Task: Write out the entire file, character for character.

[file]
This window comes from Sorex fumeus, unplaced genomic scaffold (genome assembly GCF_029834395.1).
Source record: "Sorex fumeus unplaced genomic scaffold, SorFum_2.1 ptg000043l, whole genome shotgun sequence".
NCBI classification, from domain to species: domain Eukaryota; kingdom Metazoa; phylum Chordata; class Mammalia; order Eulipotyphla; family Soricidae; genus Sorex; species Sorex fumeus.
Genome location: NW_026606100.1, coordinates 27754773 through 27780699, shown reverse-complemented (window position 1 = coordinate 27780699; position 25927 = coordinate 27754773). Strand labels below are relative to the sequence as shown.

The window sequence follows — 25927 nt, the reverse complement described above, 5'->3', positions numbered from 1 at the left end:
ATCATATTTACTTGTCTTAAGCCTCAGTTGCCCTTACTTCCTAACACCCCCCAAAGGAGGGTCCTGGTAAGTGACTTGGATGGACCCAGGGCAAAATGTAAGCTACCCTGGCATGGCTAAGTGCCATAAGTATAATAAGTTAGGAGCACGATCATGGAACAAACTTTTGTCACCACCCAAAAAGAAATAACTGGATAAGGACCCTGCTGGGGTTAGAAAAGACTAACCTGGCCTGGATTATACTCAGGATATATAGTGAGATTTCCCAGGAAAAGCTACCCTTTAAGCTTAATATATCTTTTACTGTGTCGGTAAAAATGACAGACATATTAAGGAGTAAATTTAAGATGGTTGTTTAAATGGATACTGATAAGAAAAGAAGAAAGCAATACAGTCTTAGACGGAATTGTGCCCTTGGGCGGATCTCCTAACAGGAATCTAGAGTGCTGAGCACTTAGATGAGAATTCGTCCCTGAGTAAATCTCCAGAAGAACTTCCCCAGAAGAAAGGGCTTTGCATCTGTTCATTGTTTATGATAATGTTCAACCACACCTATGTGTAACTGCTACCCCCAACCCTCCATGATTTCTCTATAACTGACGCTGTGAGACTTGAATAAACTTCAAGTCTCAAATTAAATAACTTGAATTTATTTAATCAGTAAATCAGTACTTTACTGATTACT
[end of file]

This window comes from Sorex fumeus, unplaced genomic scaffold (genome assembly GCF_029834395.1).
Source record: "Sorex fumeus unplaced genomic scaffold, SorFum_2.1 ptg000043l, whole genome shotgun sequence".
NCBI classification, from domain to species: domain Eukaryota; kingdom Metazoa; phylum Chordata; class Mammalia; order Eulipotyphla; family Soricidae; genus Sorex; species Sorex fumeus.
Genome location: NW_026606100.1, coordinates 27754773 through 27780699, shown reverse-complemented (window position 1 = coordinate 27780699; position 25927 = coordinate 27754773). Strand labels below are relative to the sequence as shown.

The window sequence follows — 25927 nt, the reverse complement described above, 5'->3', positions numbered from 1 at the left end:
ATCATATTTACTTGTCTTAAGCCTCAGTTGCCCTTACTTCCTAACACCCCCCAAAGGAGGGTCCTGGTAAGTGACTTGGATGGACCCAGGGCAAAATGTAAGCTACCCTGGCATGGCTAAGTGCCATAAGTATAATAAGTTAGGAGCACGATCATGGAACAAACTTTTGTCACCACCCAAAAAGAAATAACTGGATAAGGACCCTGCTGGGGTTAGAAAAGACTAACCTGGCCTGGATTATACTCAGGATATATAGTGAGATTTCCCAGGAAAAGCTACCCTTTAAGCTTAATATATCTTTTACTGTGTCGGTAAAAATGACAGACATATTAAGGAGTAAATTTAAGATGGTTGTTTAAATGGATACTGATAAGAAAAGAAGAAAGCAATACAGTCTTAGACGGAATTGTGCCCTTGGGCGGATCTCCTAACAGGAATCTAGAGTGCTGAGCACTTAGATGAGAATTCGTCCCTGAGTAAATCTCCAGAAGAACTTCCCCAGAAGAAAGGGCTTTGCATCTGTTCATTGTTTATGATAATGTTCAACCACACCTATGTGTAACTGCTACCCCCAACCCTCCATGATTTCTCTATAACTGACGCTGTGAGACTTGAATAAACTTCAAGTCTCAAATTAAATAACTTGAATTTATTTAATCAGTAAATCAGTACTTTACTGATTACT